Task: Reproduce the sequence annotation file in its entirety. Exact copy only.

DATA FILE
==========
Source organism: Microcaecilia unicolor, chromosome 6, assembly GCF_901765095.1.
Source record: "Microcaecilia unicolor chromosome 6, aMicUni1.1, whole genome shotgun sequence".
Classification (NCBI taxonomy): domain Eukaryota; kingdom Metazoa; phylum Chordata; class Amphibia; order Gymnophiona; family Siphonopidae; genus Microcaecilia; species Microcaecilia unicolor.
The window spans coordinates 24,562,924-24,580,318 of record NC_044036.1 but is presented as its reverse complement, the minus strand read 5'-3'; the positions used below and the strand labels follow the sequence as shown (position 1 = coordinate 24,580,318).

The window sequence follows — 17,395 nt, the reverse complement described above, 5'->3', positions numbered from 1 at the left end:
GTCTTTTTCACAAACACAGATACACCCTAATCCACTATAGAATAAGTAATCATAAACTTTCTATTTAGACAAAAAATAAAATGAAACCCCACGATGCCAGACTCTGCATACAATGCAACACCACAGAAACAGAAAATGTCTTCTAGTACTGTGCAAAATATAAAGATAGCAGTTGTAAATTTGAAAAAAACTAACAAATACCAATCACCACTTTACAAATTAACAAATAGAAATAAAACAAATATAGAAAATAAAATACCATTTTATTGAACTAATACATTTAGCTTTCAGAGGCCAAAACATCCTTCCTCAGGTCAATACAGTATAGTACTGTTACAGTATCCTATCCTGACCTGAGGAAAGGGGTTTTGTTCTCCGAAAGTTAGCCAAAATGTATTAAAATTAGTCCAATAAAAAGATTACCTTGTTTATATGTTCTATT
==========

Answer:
Source organism: Microcaecilia unicolor, chromosome 6, assembly GCF_901765095.1.
Source record: "Microcaecilia unicolor chromosome 6, aMicUni1.1, whole genome shotgun sequence".
Classification (NCBI taxonomy): domain Eukaryota; kingdom Metazoa; phylum Chordata; class Amphibia; order Gymnophiona; family Siphonopidae; genus Microcaecilia; species Microcaecilia unicolor.
The window spans coordinates 24,562,924-24,580,318 of record NC_044036.1 but is presented as its reverse complement, the minus strand read 5'-3'; the positions used below and the strand labels follow the sequence as shown (position 1 = coordinate 24,580,318).

The window sequence follows — 17,395 nt, the reverse complement described above, 5'->3', positions numbered from 1 at the left end:
GTCTTTTTCACAAACACAGATACACCCTAATCCACTATAGAATAAGTAATCATAAACTTTCTATTTAGACAAAAAATAAAATGAAACCCCACGATGCCAGACTCTGCATACAATGCAACACCACAGAAACAGAAAATGTCTTCTAGTACTGTGCAAAATATAAAGATAGCAGTTGTAAATTTGAAAAAAACTAACAAATACCAATCACCACTTTACAAATTAACAAATAGAAATAAAACAAATATAGAAAATAAAATACCATTTTATTGAACTAATACATTTAGCTTTCAGAGGCCAAAACATCCTTCCTCAGGTCAATACAGTATAGTACTGTTACAGTATCCTATCCTGACCTGAGGAAAGGGGTTTTGTTCTCCGAAAGTTAGCCAAAATGTATTAAAATTAGTCCAATAAAAAGATTACCTTGTTTATATGTTCTATT